Wow. Just… wow. Check out the GOP project “Groundswell”

Faced with an increasingly nonwhite electorate and the fact that words like “GOP”, “Tea Party”, and “Conservative” tend to connote racism for many people, these goofballs are going to try to solve the problem, in part, by rebranding the Tea Party as “Frederick Douglas Republicans” (sic).

I am not making this up. Click through for TPM’s discussion, and follow over to MoJo for the referenced article. It’s an excellent example of how top Republicans are spending way more time on marketing than on substantive work.

Dept. of Shocking Statistics

From this very interesting article:

Microsoft’s share of connected devices sales (in effect, PCs plus iOS and Android) has collapsed from over 90% in 2009 to under a quarter today.

Emphasis mine.

In other words, in the space of four years, the overwhelming majority of devices on the Internet went from being Windows machines to being either iOS or Android.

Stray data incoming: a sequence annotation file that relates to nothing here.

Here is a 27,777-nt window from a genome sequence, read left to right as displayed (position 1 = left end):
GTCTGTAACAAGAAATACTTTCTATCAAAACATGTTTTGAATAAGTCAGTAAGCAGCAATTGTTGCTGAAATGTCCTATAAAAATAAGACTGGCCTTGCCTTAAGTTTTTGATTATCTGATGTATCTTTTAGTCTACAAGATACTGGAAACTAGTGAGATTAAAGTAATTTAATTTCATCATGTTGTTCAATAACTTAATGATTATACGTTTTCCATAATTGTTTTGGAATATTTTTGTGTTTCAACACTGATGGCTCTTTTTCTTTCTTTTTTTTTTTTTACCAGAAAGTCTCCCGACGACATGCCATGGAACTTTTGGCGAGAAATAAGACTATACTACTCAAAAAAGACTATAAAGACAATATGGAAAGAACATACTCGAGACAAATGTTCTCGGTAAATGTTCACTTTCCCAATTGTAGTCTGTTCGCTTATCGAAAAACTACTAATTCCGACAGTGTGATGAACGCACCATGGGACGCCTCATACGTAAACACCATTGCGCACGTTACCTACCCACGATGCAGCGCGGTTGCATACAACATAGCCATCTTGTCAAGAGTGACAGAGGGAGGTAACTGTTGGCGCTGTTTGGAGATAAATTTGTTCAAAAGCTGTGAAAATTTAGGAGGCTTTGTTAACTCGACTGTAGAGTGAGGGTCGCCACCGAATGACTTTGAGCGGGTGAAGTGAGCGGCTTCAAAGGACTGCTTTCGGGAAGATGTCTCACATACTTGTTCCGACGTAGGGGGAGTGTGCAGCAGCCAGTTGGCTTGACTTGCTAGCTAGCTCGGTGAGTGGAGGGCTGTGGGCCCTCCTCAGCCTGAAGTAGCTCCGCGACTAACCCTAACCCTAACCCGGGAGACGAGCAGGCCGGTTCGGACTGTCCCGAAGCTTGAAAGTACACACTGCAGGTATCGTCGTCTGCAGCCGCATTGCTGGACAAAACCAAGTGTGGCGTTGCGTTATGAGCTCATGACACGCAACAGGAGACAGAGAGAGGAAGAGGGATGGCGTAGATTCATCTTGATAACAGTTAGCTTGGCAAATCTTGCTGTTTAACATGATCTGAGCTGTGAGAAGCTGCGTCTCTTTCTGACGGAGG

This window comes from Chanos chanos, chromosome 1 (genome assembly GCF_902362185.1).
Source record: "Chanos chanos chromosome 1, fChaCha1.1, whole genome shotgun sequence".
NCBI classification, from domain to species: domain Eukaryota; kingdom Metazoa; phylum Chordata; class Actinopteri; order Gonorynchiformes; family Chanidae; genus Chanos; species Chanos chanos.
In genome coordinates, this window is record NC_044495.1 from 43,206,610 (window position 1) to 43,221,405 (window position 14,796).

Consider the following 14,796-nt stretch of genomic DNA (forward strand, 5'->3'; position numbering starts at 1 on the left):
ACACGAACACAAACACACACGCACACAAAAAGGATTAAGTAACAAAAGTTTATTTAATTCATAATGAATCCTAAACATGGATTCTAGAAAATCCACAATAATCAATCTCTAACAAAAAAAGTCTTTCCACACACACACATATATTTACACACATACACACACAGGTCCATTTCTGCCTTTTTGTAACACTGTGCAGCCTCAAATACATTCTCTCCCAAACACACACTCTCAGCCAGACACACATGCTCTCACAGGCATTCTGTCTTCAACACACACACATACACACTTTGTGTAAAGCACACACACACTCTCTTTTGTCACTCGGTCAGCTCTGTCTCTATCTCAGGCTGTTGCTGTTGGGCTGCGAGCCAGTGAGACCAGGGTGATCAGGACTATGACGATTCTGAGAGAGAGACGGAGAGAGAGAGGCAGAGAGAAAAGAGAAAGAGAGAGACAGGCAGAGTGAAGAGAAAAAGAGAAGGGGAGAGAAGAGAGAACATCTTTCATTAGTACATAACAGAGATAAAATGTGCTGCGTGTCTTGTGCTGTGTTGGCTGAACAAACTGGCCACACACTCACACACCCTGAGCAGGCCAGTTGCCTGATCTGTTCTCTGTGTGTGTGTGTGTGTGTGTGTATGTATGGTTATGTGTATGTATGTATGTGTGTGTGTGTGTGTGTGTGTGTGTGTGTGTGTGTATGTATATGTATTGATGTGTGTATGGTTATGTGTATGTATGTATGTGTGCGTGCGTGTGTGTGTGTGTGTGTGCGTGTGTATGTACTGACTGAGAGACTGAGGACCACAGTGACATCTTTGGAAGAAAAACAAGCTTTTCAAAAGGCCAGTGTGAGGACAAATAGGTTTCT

And yet, Ballmer STILL has a job.

Dept. of Not-No-But-FUCK-NO


The U.S. government has demanded that major Internet companies divulge users’ stored passwords, according to two industry sources familiar with these orders, which represent an escalation in surveillance techniques that has not previously been disclosed.

Books of 2013, #29: The Big Sleep, by Raymond Chandler

I’m mildly embarrassed to admit this, but I’d actually never read this before — or, actually, any Chandler (or Hammett, for that matter). I’m really sorry I waited this long. The Big Sleep is an early giant of this genre — and while Dashiell Hammett came earlier, it’s arguably the ur-text of the whole realm.

Reading it, you get a weird little cognitive dissonance here and there as you run across events or dialog that seems like cliches — but then you realize it wasn’t a cliche in 1933. It’s like watching Stagecoach and noting the “tired” Western tropes — they weren’t tried when John Ford used them. Phillip Marlowe is the hard-boiled private eye, refined from Hammett’s Sam Spade: he’s full of whisky and wisecracks, isn’t afraid of violence, and follows an uncompromising personal moral code. Spade and Marlowe’s children are legion — most notably Robert Parker‘s Spenser, but there are countless others ranging widely through genre (for example, Jim Butcher’s Harry Dresden, and Richard Kadrey’s Stark within the world of urban fantasy).